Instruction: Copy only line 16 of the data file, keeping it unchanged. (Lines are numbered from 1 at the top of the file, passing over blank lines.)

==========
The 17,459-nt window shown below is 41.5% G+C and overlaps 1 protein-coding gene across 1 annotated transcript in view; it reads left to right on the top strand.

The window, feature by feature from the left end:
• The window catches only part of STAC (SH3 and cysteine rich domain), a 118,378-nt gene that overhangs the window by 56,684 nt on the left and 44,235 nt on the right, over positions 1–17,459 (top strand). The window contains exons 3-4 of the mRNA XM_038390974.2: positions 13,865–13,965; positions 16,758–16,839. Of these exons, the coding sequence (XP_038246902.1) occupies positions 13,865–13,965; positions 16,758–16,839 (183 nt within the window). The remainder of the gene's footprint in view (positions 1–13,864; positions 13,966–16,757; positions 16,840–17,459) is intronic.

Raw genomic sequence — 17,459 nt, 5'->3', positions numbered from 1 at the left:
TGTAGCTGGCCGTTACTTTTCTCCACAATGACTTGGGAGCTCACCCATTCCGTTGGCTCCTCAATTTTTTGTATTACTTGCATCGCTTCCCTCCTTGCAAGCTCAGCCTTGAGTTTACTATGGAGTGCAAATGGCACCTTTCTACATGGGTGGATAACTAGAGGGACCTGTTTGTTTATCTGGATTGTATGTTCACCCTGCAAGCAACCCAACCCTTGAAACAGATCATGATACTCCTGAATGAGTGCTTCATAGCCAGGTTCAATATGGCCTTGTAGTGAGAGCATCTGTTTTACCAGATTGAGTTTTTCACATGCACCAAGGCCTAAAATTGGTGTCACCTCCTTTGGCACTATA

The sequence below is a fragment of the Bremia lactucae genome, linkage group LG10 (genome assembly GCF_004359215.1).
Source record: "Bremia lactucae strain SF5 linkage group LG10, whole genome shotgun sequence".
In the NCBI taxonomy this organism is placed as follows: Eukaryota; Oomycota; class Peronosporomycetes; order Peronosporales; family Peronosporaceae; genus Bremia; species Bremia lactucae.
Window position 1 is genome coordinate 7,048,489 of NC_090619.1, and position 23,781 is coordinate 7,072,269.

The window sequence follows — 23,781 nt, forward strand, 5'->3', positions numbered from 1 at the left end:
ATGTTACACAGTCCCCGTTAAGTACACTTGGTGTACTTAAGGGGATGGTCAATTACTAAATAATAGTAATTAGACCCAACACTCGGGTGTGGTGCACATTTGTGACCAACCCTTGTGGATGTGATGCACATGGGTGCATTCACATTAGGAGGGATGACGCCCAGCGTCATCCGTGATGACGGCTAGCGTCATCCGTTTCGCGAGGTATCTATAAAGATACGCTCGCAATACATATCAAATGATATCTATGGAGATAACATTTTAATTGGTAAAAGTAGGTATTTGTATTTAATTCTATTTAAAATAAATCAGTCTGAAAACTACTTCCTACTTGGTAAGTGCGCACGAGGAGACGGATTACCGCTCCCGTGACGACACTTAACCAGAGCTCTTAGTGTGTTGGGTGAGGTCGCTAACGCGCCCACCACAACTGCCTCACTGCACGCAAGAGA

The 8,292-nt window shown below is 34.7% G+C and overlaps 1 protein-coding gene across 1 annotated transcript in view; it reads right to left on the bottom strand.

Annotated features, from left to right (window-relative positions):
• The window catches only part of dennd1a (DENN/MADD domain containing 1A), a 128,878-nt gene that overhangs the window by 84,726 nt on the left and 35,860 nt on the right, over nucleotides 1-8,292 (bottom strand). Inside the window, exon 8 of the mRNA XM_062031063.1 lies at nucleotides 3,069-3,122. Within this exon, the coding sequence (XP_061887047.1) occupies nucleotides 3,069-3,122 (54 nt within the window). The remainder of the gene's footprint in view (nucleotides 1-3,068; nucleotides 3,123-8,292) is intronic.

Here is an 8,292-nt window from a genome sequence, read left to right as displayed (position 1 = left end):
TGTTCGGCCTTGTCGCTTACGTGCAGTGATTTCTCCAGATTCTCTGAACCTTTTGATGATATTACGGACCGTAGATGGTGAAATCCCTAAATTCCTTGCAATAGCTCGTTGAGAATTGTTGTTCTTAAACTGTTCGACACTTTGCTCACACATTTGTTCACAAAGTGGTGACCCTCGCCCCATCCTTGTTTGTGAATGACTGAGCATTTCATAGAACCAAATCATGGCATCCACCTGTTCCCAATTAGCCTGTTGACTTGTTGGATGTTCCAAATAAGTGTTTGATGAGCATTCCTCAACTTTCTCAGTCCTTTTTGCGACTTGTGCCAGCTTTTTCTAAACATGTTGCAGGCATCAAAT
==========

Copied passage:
TGTTCGGCCTTGTCGCTTACGTGCAGTGATTTCTCCAGATTCTCTGAACCTTTTGATGATATTACGGACCGTAGATGGTGAAATCCCTAAATTCCTTGCAATAGCTCGTTGAGAATTGTTGTTCTTAAACTGTTCGACACTTTGCTCACACATTTGTTCACAAAGTGGTGACCCTCGCCCCATCCTTGTTTGTGAATGACTGAGCATTTCATAGAACCAAATCATGGCATCCACCTGTTCCCAATTAGCCTGTTGACTTGTTGGATGTTCCAAATAAGTGTTTGATGAGCATTCCTCAACTTTCTCAGTCCTTTTTGCGACTTGTGCCAGCTTTTTCTAAACATGTTGCAGGCATCAAAT